It’s no secret that smoking isn’t a healthy habit, but sometimes teens decide to take the risk. So, what will help to keep them from lighting that cigarette? A new study found that the answer may lie in cigarette packaging.
Researchers surveyed two groups of people — half were smokers and the other half did not smoke. Each participant was shown various health warning labels on cigarettes packaging that state negative consequences associated with smoking. These consequences included lung cancer, heart disease, stroke, vascular disease, and eye conditions. Some packages had a combination of text and image warnings, while others only had text warnings.
After seeing these warning labels, participants rated how effectively each label influenced their understanding of the health risks associated with smoking, whether it increased their knowledge of these conditions, and whether it made it them worry. Finally, they were asked to rate whether it discouraged them from smoking.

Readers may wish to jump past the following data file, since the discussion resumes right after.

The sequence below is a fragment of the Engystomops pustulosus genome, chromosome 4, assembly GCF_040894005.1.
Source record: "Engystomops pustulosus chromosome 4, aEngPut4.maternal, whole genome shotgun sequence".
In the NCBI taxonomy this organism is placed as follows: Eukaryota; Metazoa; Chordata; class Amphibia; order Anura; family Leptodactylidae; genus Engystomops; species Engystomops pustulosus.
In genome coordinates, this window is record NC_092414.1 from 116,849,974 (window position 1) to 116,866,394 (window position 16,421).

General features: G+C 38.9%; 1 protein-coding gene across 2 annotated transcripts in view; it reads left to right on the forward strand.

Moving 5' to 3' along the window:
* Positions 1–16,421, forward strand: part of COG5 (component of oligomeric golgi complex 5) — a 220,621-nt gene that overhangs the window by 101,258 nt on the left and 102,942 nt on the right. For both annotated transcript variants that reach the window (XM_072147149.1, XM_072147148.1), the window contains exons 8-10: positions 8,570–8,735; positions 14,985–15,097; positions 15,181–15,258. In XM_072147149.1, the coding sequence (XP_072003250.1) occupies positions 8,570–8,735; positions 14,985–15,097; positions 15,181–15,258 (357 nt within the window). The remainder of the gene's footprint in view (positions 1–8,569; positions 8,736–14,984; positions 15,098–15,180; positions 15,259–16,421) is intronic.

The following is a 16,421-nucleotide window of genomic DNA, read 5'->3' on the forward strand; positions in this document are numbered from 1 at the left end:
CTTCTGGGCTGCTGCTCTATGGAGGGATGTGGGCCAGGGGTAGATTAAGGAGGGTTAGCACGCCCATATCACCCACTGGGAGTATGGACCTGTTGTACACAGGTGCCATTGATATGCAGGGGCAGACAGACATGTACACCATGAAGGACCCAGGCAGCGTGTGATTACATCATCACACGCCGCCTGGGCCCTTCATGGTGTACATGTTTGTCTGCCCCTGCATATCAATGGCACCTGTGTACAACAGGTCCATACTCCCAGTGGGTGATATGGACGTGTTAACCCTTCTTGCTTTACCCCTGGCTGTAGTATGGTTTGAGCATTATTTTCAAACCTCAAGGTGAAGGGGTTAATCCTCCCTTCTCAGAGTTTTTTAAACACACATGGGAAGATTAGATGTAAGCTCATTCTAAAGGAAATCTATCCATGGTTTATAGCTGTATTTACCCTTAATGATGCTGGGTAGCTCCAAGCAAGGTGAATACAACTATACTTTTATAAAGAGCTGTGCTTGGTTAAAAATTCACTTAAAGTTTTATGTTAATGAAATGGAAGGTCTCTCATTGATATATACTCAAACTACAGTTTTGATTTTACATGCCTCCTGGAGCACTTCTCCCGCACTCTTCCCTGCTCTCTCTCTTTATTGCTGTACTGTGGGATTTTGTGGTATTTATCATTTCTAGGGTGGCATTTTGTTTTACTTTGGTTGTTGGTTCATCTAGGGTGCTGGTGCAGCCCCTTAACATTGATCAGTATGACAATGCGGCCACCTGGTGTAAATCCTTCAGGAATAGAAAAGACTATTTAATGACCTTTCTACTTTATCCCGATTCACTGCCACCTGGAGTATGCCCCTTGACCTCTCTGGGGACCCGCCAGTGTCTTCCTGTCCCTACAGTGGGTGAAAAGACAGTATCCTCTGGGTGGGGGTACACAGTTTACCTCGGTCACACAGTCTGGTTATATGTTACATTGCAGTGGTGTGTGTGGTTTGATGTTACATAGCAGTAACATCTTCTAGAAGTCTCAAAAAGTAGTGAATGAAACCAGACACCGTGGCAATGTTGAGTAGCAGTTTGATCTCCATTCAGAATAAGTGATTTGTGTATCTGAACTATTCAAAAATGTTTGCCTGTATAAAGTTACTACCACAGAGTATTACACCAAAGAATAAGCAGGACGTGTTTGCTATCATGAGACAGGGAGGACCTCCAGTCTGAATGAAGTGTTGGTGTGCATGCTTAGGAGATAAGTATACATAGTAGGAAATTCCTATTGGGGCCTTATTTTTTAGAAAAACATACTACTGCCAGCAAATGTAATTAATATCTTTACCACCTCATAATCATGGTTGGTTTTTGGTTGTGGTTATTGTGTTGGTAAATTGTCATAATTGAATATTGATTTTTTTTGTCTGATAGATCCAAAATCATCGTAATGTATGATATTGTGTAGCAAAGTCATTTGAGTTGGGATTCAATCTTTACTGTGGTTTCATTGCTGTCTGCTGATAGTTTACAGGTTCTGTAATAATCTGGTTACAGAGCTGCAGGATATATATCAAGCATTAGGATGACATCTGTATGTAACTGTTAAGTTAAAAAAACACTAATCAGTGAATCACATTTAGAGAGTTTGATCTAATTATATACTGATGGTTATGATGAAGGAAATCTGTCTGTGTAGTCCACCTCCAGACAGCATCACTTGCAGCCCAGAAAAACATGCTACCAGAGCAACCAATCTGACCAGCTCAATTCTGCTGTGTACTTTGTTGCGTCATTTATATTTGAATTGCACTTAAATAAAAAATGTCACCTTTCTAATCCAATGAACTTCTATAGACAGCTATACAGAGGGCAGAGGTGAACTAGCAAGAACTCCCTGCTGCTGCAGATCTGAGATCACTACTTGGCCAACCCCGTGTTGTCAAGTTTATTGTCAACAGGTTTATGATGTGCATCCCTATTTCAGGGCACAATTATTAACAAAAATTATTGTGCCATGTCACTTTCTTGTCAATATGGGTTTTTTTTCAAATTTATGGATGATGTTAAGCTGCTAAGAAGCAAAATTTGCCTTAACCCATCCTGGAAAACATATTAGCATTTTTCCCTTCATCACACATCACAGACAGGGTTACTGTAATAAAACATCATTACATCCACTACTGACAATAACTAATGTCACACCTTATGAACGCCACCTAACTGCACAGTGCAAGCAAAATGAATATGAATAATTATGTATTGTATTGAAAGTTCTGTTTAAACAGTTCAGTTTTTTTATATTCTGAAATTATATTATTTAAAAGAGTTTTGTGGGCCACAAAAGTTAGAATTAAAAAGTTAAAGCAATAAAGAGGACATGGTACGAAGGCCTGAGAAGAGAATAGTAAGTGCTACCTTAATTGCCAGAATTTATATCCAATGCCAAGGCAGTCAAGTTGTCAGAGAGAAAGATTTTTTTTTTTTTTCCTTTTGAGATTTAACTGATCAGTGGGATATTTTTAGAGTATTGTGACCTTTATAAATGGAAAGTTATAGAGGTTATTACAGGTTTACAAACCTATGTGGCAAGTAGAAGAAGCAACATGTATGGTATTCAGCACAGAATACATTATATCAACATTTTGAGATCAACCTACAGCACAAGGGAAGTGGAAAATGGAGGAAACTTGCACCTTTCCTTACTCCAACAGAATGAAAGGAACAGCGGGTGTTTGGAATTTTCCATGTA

Overwhelmingly, participants in both smoking and nonsmoking groups had a greater understanding of health risks of smoking when looking at the warning labels that had both text and images. These labels also made them worry more about the consequences and were more effective in discouraging them from smoking.
Renee E. Magnan, who authored the study, explains further:
Although this is a preliminary investigation, from a policy perspective, these outcomes suggest that focusing on deriving greater understanding and knowledge from such labels may have more impact in terms of both motivational and emotional responses. Importantly, however, these labels are only a small piece of what should be a larger campaign to educate the public on the dangers of smoking.
This study should help you think about the way you teach teens about the dangers of smoking. Don’t just talk to your teens about the health consequences or have them read about it, but be sure to show them images as well. This may be more effective in preventing them from smoking than just talking or reading text alone.
For more on smoking, check out Choices articles “Teens vs. Cigarettes” and “E-Cigarettes: Can They Kill You Too?”! Choices is a teen health, well-being, and life skills magazine published by Scholastic.